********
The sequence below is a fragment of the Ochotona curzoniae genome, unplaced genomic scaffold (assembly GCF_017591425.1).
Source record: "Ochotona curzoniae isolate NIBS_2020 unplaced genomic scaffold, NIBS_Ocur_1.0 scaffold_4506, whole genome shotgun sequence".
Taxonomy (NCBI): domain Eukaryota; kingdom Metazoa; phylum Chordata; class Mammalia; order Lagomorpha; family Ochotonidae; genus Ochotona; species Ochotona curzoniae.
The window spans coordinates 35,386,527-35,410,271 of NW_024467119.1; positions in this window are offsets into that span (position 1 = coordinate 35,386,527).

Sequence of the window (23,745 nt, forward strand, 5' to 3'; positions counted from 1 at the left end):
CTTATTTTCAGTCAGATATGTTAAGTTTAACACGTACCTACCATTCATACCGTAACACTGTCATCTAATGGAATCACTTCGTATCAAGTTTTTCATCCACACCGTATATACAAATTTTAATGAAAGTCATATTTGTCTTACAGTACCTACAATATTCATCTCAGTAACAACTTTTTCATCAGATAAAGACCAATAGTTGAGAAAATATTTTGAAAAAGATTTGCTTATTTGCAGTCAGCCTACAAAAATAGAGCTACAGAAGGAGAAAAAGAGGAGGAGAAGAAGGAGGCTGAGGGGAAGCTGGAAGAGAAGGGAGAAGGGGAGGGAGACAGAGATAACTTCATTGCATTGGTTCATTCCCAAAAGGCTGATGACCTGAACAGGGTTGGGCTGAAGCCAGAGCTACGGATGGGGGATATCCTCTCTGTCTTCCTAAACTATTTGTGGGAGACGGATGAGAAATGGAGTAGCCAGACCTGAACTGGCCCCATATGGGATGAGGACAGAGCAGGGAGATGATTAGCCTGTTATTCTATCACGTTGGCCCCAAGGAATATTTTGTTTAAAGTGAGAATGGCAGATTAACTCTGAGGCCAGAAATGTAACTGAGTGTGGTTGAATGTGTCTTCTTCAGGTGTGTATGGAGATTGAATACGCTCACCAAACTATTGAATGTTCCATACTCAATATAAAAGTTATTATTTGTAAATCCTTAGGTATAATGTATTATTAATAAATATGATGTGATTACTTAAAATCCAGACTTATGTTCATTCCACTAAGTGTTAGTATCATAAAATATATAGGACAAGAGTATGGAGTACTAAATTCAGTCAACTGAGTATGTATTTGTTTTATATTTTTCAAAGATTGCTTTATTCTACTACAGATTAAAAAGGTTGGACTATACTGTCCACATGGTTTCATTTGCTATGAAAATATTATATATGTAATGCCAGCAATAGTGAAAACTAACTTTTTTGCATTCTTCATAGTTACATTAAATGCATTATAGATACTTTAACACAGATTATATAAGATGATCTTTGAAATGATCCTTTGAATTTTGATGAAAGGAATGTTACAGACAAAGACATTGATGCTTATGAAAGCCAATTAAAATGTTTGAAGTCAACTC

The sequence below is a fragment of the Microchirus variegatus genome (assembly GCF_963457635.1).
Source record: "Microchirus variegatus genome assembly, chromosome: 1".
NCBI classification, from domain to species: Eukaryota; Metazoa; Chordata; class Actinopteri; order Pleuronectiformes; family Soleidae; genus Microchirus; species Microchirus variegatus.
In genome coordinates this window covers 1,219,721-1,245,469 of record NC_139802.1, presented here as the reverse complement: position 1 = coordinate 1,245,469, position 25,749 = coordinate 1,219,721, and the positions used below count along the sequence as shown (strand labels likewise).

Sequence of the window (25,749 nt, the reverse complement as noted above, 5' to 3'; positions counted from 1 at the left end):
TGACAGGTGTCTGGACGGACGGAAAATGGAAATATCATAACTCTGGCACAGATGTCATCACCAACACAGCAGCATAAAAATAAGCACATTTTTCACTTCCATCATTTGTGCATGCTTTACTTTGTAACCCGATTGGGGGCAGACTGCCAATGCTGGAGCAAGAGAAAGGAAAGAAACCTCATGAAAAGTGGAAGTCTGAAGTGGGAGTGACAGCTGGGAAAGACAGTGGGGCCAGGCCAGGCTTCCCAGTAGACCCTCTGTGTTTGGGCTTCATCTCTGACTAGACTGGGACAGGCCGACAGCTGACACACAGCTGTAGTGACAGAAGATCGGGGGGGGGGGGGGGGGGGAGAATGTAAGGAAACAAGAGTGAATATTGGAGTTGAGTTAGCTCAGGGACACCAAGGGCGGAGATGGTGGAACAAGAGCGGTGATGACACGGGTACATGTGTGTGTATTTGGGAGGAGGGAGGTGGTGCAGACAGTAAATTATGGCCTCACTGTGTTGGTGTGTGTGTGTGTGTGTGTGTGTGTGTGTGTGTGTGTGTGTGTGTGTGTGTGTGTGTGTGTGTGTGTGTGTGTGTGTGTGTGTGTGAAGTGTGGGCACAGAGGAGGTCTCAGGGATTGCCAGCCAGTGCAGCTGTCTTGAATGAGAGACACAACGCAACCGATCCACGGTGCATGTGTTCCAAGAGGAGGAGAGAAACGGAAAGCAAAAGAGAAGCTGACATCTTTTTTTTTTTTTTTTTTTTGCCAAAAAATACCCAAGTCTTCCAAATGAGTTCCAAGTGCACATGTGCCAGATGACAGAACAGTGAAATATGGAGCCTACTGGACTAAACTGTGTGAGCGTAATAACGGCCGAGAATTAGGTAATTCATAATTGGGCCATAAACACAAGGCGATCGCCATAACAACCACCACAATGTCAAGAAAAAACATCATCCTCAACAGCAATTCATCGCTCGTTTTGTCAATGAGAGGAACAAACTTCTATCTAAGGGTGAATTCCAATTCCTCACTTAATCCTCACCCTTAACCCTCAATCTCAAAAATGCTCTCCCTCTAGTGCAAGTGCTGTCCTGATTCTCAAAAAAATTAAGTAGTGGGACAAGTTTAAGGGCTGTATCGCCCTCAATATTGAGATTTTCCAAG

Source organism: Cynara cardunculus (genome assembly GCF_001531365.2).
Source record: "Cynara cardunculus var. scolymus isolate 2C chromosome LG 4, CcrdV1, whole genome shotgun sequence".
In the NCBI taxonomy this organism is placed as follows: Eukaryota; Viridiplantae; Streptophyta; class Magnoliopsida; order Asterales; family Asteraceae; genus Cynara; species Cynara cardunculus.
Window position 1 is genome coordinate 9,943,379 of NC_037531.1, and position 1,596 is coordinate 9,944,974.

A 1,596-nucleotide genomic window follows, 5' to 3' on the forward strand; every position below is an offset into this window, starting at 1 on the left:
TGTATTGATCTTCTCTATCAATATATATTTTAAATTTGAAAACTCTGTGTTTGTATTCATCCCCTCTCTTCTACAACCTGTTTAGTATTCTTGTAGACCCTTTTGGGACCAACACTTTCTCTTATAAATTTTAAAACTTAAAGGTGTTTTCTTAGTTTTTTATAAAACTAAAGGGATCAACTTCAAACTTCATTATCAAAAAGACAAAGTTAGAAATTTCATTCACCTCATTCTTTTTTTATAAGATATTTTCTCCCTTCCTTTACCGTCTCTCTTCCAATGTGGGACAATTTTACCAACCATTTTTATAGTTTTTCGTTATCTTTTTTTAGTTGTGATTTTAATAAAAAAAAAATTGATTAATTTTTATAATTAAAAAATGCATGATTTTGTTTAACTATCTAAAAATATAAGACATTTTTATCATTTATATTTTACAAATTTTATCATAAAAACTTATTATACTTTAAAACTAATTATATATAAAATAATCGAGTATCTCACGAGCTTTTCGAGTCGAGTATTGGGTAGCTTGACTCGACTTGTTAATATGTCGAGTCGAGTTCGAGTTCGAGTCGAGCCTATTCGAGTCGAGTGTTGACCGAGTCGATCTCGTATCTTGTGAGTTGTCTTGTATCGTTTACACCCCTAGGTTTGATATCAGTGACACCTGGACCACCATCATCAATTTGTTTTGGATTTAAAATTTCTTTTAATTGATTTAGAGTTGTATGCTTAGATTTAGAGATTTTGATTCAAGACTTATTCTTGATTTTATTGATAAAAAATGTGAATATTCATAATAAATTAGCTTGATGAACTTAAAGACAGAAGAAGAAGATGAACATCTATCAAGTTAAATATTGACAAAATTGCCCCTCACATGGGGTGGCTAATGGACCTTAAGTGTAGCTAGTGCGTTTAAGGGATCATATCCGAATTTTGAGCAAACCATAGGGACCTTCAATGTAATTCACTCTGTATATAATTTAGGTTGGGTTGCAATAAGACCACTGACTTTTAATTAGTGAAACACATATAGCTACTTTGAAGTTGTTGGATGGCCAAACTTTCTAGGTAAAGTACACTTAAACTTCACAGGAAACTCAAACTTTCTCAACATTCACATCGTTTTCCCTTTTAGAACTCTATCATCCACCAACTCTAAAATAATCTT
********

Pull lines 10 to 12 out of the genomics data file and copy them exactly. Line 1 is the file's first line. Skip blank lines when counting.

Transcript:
In genome coordinates this window covers 1,219,721-1,245,469 of record NC_139802.1, presented here as the reverse complement: position 1 = coordinate 1,245,469, position 25,749 = coordinate 1,219,721, and the positions used below count along the sequence as shown (strand labels likewise).

Sequence of the window (25,749 nt, the reverse complement as noted above, 5' to 3'; positions counted from 1 at the left end):
TGACAGGTGTCTGGACGGACGGAAAATGGAAATATCATAACTCTGGCACAGATGTCATCACCAACACAGCAGCATAAAAATAAGCACATTTTTCACTTCCATCATTTGTGCATGCTTTACTTTGTAACCCGATTGGGGGCAGACTGCCAATGCTGGAGCAAGAGAAAGGAAAGAAACCTCATGAAAAGTGGAAGTCTGAAGTGGGAGTGACAGCTGGGAAAGACAGTGGGGCCAGGCCAGGCTTCCCAGTAGACCCTCTGTGTTTGGGCTTCATCTCTGACTAGACTGGGACAGGCCGACAGCTGACACACAGCTGTAGTGACAGAAGATCGGGGGGGGGGGGGGGGGGGAGAATGTAAGGAAACAAGAGTGAATATTGGAGTTGAGTTAGCTCAGGGACACCAAGGGCGGAGATGGTGGAACAAGAGCGGTGATGACACGGGTACATGTGTGTGTATTTGGGAGGAGGGAGGTGGTGCAGACAGTAAATTATGGCCTCACTGTGTTGGTGTGTGTGTGTGTGTGTGTGTGTGTGTGTGTGTGTGTGTGTGTGTGTGTGTGTGTGTGTGTGTGTGTGTGTGTGTGTGTGTGTGTGAAGTGTGGGCACAGAGGAGGTCTCAGGGATTGCCAGCCAGTGCAGCTGTCTTGAATGAGAGACACAACGCAACCGATCCACGGTGCATGTGTTCCAAGAGGAGGAGAGAAACGGAAAGCAAAAGAGAAGCTGACATCTTTTTTTTTTTTTTTTTTTTGCCAAAAAATACCCAAGTCTTCCAAATGAGTTCCAAGTGCACATGTGCCAGATGACAGAACAGTGAAATATGGAGCCTACTGGACTAAACTGTGTGAGCGTAATAACGGCCGAGAATTAGGTAATTCATAATTGGGCCATAAACACAAGGCGATCGCCATAACAACCACCACAATGTCAAGAAAAAACATCATCCTCAACAGCAATTCATCGCTCGTTTTGTCAATGAGAGGAACAAACTTCTATCTAAGGGTGAATTCCAATTCCTCACTTAATCCTCACCCTTAACCCTCAATCTCAAAAATGCTCTCCCTCTAGTGCAAGTGCTGTCCTGATTCTCAAAAAAATTAAGTAGTGGGACAAGTTTAAGGGCTGTATCGCCCTCAATATTGAGATTTTCCAAG